I've always thought that looming industrial smokestack next to the beach at Washington Park really took away from a pleasant beach feel, and made Michigan City look more industrial and gritty. The redevelopment options for the coal powerplant are limitless . I often feel like Michigan City could become more of a tourist hub with it's beach in a similar way to St Joseph Michigan and the Silver Beach area. Maybe not quite to their level, but Michigan City's beachfront felt very untapped from a tourist standpoint. It will be interesting to see how things change over the next 10 years.
The Nipsco power plant will not close for 10 years. They are investing in wind and solar energy. I wish they were demolishing it next year. As you said the possibilities are endless. A whole new modern downtown could be built on the lakefront.

South Bend's booming from what I've read and the redevelopment goals are on the scale I would love to see Michigan City strive for. The South Shore moving to downtown would be a magnificent investment. South Bend has a lot of surface lots in the downtown that are perfect for dense development.

Before the recession in '08 Lohan Anderson proposed three 24 story high rises along the Trail Creek Corridor and townhouses along a riverwalk behind the Blue Chip casino on Michigan Blvd. Sadly the plan collapsed when the city couldn't negotiate the move of the Blocksom factory who fought the deal and held out then the recession hit and it still sits on the prime location until this day. This is why efforts have shifted to the north end and the downtown core. City leaders/officials have not attempted to develop anything in the city on this scale since. There has been plenty of talk by the Mayor and commissioners about mid-rises being developed in certain areas but I believe high rises could be possible with the right planning/focus/marketing and developers etc. etc. As I said though we do not have the visionaries to fully realize our potential and strive for the excellence of the Lohan plan. There are too many conservatives involved in the planning that stifle would be relative "mega projects" for the city.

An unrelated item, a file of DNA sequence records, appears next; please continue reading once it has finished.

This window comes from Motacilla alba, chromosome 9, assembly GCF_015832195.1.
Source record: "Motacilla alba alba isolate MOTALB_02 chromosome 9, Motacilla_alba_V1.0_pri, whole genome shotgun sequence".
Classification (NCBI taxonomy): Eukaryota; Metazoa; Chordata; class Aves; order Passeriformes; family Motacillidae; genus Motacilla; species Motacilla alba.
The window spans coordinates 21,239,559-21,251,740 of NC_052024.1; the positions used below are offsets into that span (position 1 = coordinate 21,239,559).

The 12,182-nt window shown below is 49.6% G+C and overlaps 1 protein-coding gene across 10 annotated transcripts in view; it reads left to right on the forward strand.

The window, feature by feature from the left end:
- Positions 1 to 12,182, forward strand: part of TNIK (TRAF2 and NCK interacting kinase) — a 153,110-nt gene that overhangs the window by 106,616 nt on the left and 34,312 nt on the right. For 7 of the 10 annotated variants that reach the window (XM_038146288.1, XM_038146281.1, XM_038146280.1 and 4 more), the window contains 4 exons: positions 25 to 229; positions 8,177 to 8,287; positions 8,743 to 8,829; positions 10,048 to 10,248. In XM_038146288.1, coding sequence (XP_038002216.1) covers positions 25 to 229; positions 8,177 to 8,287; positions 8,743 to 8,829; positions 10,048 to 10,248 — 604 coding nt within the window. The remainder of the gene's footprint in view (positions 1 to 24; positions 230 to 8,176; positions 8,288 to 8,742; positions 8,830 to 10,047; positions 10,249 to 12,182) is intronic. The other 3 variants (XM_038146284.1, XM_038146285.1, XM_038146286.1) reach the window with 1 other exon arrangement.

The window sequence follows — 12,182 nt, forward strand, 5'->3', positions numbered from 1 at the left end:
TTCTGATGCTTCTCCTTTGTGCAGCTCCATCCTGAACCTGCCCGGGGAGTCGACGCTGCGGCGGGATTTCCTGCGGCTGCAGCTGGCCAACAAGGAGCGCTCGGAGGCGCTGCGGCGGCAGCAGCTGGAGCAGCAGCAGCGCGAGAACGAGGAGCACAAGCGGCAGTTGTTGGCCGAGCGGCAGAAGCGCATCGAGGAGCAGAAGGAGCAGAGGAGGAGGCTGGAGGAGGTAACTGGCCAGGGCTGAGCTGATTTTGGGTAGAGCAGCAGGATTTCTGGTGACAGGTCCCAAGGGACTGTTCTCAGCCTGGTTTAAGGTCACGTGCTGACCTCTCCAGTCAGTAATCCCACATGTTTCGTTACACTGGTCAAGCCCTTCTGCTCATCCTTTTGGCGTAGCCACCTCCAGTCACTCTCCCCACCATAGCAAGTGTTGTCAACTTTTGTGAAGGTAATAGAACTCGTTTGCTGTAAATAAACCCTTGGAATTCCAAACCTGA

At a Plan Commision meeting when the redevelopment of the Marquette Mall property was discussed a couple commissioners mentioned that it would be a fabulous opportunity to include a couple high-rises as part of a new "city-center" and the director immediately said the zoning will not allow for it as they do not want to build out of scale for the neighborhood but "some" height would be allowed. They are developing another large parcel near the lakefront, the "Woodruff Property" where the same people started the announcement with all the development will be low-rise in nature. They are letting golden opportunities slip by and settling for mediocrity in my opinion. They have also balked at the proposed 200' north-end hotel saying it may become a different development altogether. Either way it's definitely exciting times as the city is making real investments and actual progress is finally taking place.